photograph: Steve Eason
Heavens knows the Tommy Robinson fans are miserable now. That’s why they’re sharing pictures from Egypt in 2011 rather than London yesterday.
There were somewhere between three and five thousand Tommy Robinson supporters on Whitehall. That sounds like an impressive number, except that it’s barely a third of the crowd that his followers turned out in June.
The Robinson fan club can’t share pictures of Whitehall from above, because the truth that picture would reveal is that the numbers mobilised by anti-fascists were almost as large as those turned out by the right. Four thousand in London to celebrate Trump? It’s not much to celebrate when 250,000 people opposed him the day before.
You could hear the Robinson fans as they joined their protest singing “Hey, Tommy Tommy.” A brutal two hours later, having endured some of the dullest speakers available to the international right, they headed towards the tube: grim faced and miserable.
This movement is losing energy fast. Its rank and file know precious little of their leaders. And they have more defeats ahead of them than victories.
Once again, the core demographic was men in their fifties. They were in their club strips, singing their fan songs. But to the Arsenal fans who were there with their Gooner, chants; how do you think Michael Thomas would feel if he knew you’d been there? Or Mesut Ozil; or Granit Xhaka? Don’t tell me you know about football, if Tommy Robinson is the only name you know.
The strangest thing about the present incarnation of the far right is the vigour with which its leaders insists that they are the world’s only campaigners against the problem of child sex abuse (by Muslims).
It’s a demand that appeals to a group of people with deep insecurities and who are prone to wild visions of alliances between the state and Britain’s ethnic minorities. But if this was truly a movement of justice for the victims, where are the victims? Where are the nurses who’ve sat with them, shared their pain, held their hands? Where are the dozens of local people who actually exposed the injustices in Telford or Rotherham?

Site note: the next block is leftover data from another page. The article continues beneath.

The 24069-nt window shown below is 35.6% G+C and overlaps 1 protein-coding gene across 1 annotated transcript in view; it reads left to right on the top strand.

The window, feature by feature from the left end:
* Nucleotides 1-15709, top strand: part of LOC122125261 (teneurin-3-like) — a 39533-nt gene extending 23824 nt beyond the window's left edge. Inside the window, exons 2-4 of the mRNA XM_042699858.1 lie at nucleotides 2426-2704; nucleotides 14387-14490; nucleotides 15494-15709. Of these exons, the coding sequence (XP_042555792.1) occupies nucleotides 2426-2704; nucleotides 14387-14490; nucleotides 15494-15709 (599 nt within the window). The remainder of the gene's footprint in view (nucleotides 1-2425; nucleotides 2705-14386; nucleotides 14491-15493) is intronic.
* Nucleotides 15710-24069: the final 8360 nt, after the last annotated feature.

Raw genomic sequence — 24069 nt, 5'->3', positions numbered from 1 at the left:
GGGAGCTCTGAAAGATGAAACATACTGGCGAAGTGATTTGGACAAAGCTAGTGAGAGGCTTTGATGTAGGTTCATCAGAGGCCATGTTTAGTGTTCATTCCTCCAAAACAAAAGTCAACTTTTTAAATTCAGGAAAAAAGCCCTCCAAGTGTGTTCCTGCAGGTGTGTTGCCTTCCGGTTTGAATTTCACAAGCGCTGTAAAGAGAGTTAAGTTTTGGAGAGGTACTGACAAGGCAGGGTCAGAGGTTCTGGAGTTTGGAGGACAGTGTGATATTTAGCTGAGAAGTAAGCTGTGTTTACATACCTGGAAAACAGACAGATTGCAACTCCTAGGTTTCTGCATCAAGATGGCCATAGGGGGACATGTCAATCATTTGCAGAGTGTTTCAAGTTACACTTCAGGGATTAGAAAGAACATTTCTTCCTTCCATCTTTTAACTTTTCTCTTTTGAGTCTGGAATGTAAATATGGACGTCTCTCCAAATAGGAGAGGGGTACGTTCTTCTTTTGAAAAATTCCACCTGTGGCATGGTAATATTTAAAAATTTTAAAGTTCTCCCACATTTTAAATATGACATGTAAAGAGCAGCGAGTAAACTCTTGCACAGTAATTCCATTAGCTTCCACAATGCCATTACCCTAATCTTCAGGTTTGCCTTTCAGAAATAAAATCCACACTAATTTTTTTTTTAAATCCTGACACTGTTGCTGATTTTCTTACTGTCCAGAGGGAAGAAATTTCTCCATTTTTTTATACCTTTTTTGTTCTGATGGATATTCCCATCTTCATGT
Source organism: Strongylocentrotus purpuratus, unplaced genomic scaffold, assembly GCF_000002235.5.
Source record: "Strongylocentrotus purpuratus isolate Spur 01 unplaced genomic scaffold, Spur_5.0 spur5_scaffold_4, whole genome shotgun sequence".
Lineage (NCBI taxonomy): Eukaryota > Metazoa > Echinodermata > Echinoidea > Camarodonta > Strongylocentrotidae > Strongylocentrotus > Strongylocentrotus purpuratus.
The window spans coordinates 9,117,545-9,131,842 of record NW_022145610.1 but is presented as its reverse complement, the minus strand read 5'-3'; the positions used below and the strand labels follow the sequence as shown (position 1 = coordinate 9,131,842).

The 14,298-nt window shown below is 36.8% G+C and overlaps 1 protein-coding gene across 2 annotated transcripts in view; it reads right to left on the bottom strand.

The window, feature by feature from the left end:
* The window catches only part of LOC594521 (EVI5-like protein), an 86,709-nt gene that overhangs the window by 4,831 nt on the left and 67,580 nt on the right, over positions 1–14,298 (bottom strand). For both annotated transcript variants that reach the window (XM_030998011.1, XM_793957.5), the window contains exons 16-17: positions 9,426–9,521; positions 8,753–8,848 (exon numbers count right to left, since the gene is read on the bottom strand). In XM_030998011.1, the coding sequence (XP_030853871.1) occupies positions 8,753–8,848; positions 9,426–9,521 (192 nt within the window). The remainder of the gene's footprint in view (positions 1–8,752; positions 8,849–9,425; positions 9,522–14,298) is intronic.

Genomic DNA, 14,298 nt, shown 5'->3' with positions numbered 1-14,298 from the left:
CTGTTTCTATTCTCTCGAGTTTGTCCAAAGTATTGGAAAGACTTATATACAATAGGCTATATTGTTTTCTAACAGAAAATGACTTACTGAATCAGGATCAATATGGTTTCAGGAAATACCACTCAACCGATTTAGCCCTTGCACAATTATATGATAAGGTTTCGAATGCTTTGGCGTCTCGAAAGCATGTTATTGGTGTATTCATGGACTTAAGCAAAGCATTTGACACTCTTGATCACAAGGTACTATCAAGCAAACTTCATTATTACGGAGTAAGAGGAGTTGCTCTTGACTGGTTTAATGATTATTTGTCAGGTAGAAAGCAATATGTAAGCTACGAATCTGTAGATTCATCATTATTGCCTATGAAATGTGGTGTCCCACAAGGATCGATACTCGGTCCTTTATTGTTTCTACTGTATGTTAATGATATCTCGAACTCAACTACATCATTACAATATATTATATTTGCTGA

What both the left and right learned yesterday is that while Robinson is in prison, and his movement is in the hands of people who have no bigger ambition than another street meeting, another bore fest, its prospects are strictly limited.
If they weren’t so busy glassing a mixed group of male and female trade unionists as they drank in a pub, you could almost feel sorry for them.
My love goes out to my friends and comrades who were there standing up to them. To the comrades from Plan C and AFN who are trying for the first time in a decade to recruit a new generation of people to the anti-fascist cause. To the trade unionists who were there, who recognise that justice comes fighting the rich and the state, rather than making yourselves into a street army for the right.
To all the people (whatever group they came with) who built the human barricade that for one hot afternoon held back this new incarnation of the right. My heart goes above all to those – from both demonstrations – who cheered as the two marches of anti-fascists joined together. That’s what the united front means in 2018.